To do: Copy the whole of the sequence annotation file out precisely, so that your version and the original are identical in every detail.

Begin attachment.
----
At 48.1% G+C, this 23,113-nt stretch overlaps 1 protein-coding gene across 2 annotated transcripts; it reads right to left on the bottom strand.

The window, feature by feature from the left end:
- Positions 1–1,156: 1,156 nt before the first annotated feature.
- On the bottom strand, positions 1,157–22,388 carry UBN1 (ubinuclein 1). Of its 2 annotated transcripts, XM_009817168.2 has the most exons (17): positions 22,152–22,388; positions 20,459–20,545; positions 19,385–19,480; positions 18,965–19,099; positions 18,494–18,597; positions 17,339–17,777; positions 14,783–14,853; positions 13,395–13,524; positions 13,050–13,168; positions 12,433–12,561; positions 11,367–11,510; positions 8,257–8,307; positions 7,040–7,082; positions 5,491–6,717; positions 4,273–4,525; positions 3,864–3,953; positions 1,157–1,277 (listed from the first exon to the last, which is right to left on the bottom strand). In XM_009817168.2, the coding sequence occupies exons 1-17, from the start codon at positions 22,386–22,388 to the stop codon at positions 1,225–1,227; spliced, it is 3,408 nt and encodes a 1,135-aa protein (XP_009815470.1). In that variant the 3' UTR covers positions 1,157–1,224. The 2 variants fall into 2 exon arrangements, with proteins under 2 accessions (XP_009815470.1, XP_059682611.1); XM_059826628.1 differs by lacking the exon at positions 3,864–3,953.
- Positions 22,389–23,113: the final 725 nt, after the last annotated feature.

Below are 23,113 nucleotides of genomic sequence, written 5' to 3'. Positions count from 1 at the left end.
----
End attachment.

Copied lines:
At 48.1% G+C, this 23,113-nt stretch overlaps 1 protein-coding gene across 2 annotated transcripts; it reads right to left on the bottom strand.

The window, feature by feature from the left end:
- Positions 1–1,156: 1,156 nt before the first annotated feature.
- On the bottom strand, positions 1,157–22,388 carry UBN1 (ubinuclein 1). Of its 2 annotated transcripts, XM_009817168.2 has the most exons (17): positions 22,152–22,388; positions 20,459–20,545; positions 19,385–19,480; positions 18,965–19,099; positions 18,494–18,597; positions 17,339–17,777; positions 14,783–14,853; positions 13,395–13,524; positions 13,050–13,168; positions 12,433–12,561; positions 11,367–11,510; positions 8,257–8,307; positions 7,040–7,082; positions 5,491–6,717; positions 4,273–4,525; positions 3,864–3,953; positions 1,157–1,277 (listed from the first exon to the last, which is right to left on the bottom strand). In XM_009817168.2, the coding sequence occupies exons 1-17, from the start codon at positions 22,386–22,388 to the stop codon at positions 1,225–1,227; spliced, it is 3,408 nt and encodes a 1,135-aa protein (XP_009815470.1). In that variant the 3' UTR covers positions 1,157–1,224. The 2 variants fall into 2 exon arrangements, with proteins under 2 accessions (XP_009815470.1, XP_059682611.1); XM_059826628.1 differs by lacking the exon at positions 3,864–3,953.
- Positions 22,389–23,113: the final 725 nt, after the last annotated feature.

Below are 23,113 nucleotides of genomic sequence, written 5' to 3'. Positions count from 1 at the left end.